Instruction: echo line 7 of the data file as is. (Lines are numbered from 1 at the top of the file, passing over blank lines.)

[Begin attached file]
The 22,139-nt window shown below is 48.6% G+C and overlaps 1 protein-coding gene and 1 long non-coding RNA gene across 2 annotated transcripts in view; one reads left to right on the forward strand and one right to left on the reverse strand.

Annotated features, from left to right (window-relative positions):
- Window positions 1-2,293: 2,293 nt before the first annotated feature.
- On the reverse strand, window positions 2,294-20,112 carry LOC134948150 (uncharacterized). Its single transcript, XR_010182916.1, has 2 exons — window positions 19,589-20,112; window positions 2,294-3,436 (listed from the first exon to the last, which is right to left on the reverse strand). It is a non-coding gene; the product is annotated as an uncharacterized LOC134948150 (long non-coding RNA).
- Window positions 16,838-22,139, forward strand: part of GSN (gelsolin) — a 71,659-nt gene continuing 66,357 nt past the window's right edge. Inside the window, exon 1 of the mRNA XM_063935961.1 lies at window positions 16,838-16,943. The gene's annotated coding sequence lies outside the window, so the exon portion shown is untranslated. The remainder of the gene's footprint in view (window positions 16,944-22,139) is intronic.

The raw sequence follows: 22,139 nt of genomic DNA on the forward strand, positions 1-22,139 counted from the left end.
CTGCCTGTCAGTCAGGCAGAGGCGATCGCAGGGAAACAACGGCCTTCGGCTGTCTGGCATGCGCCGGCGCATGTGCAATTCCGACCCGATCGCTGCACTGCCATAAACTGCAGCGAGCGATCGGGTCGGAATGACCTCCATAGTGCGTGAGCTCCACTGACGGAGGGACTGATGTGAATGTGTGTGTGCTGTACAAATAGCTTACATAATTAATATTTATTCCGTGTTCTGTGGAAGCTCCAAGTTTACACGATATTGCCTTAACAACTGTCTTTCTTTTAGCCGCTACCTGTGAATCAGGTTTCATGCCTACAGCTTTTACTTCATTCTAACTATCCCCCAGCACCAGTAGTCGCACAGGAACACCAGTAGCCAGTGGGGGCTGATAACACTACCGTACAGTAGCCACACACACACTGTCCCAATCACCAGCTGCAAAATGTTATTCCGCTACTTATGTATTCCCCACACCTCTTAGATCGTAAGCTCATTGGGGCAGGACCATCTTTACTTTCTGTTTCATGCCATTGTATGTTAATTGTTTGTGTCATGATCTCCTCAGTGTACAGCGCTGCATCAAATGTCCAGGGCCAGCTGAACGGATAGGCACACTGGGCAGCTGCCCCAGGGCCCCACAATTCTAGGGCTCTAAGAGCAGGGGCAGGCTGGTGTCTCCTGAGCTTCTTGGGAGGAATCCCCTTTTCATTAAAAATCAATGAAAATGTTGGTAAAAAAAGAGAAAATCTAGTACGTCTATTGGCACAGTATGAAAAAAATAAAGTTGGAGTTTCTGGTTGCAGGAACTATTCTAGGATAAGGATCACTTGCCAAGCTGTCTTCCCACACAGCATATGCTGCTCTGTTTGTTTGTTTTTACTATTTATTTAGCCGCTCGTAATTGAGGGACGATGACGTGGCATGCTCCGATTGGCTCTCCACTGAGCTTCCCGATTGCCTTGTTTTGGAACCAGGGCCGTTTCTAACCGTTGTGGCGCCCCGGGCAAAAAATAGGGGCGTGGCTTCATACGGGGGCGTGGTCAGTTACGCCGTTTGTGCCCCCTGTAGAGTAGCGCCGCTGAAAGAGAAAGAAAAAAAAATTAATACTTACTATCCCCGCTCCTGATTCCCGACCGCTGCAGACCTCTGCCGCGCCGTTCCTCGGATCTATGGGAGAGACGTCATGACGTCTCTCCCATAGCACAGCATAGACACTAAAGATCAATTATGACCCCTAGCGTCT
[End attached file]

CTGCCTGTCAGTCAGGCAGAGGCGATCGCAGGGAAACAACGGCCTTCGGCTGTCTGGCATGCGCCGGCGCATGTGCAATTCCGACCCGATCGCTGCACTGCCATAAACTGCAGCGAGCGATCGGGTCGGAATGACCTCCATAGTGCGTGAGCTCCACTGACGGAGGGACTGATGTGAATGTGTGTGTGCTGTACAAATAGCTTACATAATTAATATTTATTCCGTGTTCTGTGGAAGCTCCAAGTTTACACGATATTGCCTTAACAACTGTCTTTCTTTTAGCCGCTACCTGTGAATCAGGTTTCATGCCTACAGCTTTTACTTCATTCTAACTATCCCCCAGCACCAGTAGTCGCACAGGAACACCAGTAGCCAGTGGGGGCTGATAACACTACCGTACAGTAGCCACACACACACTGTCCCAATCACCAGCTGCAAAATGTTATTCCGCTACTTATGTATTCCCCACACCTCTTAGATCGTAAGCTCATTGGGGCAGGACCATCTTTACTTTCTGTTTCATGCCATTGTATGTTAATTGTTTGTGTCATGATCTCCTCAGTGTACAGCGCTGCATCAAATGTCCAGGGCCAGCTGAACGGATAGGCACACTGGGCAGCTGCCCCAGGGCCCCACAATTCTAGGGCTCTAAGAGCAGGGGCAGGCTGGTGTCTCCTGAGCTTCTTGGGAGGAATCCCCTTTTCATTAAAAATCAATGAAAATGTTGGTAAAAAAAGAGAAAATCTAGTACGTCTATTGGCACAGTATGAAAAAAATAAAGTTGGAGTTTCTGGTTGCAGGAACTATTCTAGGATAAGGATCACTTGCCAAGCTGTCTTCCCACACAGCATATGCTGCTCTGTTTGTTTGTTTTTACTATTTATTTAGCCGCTCGTAATTGAGGGACGATGACGTGGCATGCTCCGATTGGCTCTCCACTGAGCTTCCCGATTGCCTTGTTTTGGAACCAGGGCCGTTTCTAACCGTTGTGGCGCCCCGGGCAAAAAATAGGGGCGTGGCTTCATACGGGGGCGTGGTCAGTTACGCCGTTTGTGCCCCCTGTAGAGTAGCGCCGCTGAAAGAGAAAGAAAAAAAAATTAATACTTACTATCCCCGCTCCTGATTCCCGACCGCTGCAGACCTCTGCCGCGCCGTTCCTCGGATCTATGGGAGAGACGTCATGACGTCTCTCCCATAGCACAGCATAGACACTAAAGATCAATTATGACCCCTAGCGTCT